Defendants contend that the wrongful acts alleged by plaintiff are at most unfair labor practices and as such are preempted by the NLRA. According to defendants, the acts plaintiff relies upon as predicates to his RICO and Hobbs Act claims--namely, the union's refusing to provide plaintiff with job referrals, subjecting him to verbal abuse, and ultimately coercing him to leave the union--constitute alleged violations of certain rights guaranteed under Section 7 of the NLRA. A union's violation of such rights is prohibited under Section 8 of the NLRA as an unfair labor practice, 29 U.S.C. §§ 158(a)(1), (b)(1)(A), and is generally subject to the exclusive jurisdiction of the National Labor Relations Board. 29 U.S.C. § 160; Sears Roebuck & Co. v. San Diego County District Council of Carpenters, 436 U.S. 180, 56 L. Ed. 2d 209, 98 S. Ct. 1745 (1978); San Diego Building Trades Council v. Garmon, 359 U.S. 236, 3 L. Ed. 2d 775, 79 S. Ct. 773 (1959).

 The defendants concede that there are three types of RICO actions in which NLRB jurisdiction is not exclusive: actions alleging RICO loan violations under 29 U.S.C. § 186, state initiated RICO actions, and RICO actions in which the rule of law sought to be invoked is structured such that enforcement by the courts will not disservice the interest promoted by the labor statutes (i.e. actions in which the nature of the predicate act does not require the expertise of the NLRB and thus can be competently adjudicated by the courts). *fn2" According to the defendants, none of these three exceptions apply in the instant case.

 Plaintiff, on the other hand, contends that the third exception above is applicable. He argues that his RICO claim is predicated upon the alleged extortion of rights guaranteed to him under the LMRDA and thus exists independently of NLRA Section 7 violations. To rule on the alleged illegality of the predicate acts, plaintiff argues, the court need only consider the LMRDA and need not interpret the NLRA or make any finding as to the commission of an unfair labor practice.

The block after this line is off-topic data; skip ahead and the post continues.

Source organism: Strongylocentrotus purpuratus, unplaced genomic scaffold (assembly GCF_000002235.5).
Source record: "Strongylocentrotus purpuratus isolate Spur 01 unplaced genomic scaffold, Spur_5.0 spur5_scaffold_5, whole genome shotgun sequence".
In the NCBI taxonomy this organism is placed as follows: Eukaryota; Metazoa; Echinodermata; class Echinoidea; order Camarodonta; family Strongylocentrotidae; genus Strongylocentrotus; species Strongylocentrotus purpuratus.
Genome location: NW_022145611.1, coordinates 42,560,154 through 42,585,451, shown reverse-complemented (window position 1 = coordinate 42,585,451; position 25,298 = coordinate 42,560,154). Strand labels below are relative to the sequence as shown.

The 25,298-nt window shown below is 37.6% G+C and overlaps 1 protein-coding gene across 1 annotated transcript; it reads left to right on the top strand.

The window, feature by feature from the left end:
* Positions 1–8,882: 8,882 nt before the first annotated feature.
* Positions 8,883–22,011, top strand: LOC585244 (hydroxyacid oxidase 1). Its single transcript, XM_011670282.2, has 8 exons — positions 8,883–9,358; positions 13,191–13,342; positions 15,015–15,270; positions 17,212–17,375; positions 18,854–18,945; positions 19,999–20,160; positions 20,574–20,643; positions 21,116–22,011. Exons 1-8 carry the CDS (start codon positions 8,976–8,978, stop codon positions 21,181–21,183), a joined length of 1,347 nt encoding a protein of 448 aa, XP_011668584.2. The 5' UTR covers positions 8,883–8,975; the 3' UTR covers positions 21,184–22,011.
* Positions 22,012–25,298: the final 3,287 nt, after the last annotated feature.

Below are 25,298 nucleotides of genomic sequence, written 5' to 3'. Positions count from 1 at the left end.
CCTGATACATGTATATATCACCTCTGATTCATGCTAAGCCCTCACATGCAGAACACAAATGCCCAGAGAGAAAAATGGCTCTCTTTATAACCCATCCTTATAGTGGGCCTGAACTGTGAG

A recent district court opinion in this circuit supports plaintiff's position. In Sullivan v. Crosley, No. 91-3335, 1992 U.S. Dist. LEXIS 16168 (E.D. Pa. Oct. 20, 1992), the court addressed a virtually identical preemption dispute in a case that happened to involve most of the defendants in the matter currently before this court. In Sullivan, like in this case, the union defendants argued that plaintiff's RICO claim was "predicated upon conduct that is wrongful only by virtue of the labor laws and is thus preempted by the exclusive jurisdiction of the NLRA." Id. at *20. Plaintiff in Sullivan proffered the identical counterargument to that of O'Rourke in the instant case: "that his RICO claim is predicated upon the extortion of protectable property rights, that is, his LMRDA rights in violation of the Hobbs Act . . . and therefore cannot be preempted." Id. The Sullivan court offered the following analysis:

 

The Third Circuit has determined that the rights guaranteed under the LMRDA are protectable property interests . . . that are extortable in violation of the Hobbs Act. United States v. Local 560, 780 F.2d 267, 280-82 (3d Cir. 1985), cert. denied, 476 U.S. 1140 (1986) . . . . The courts have further held that the extortion of one's LMRDA rights satisfies the predicate act requirement of a RICO claim . . . . Local 560, 780 F.2d at 280-82 . . . .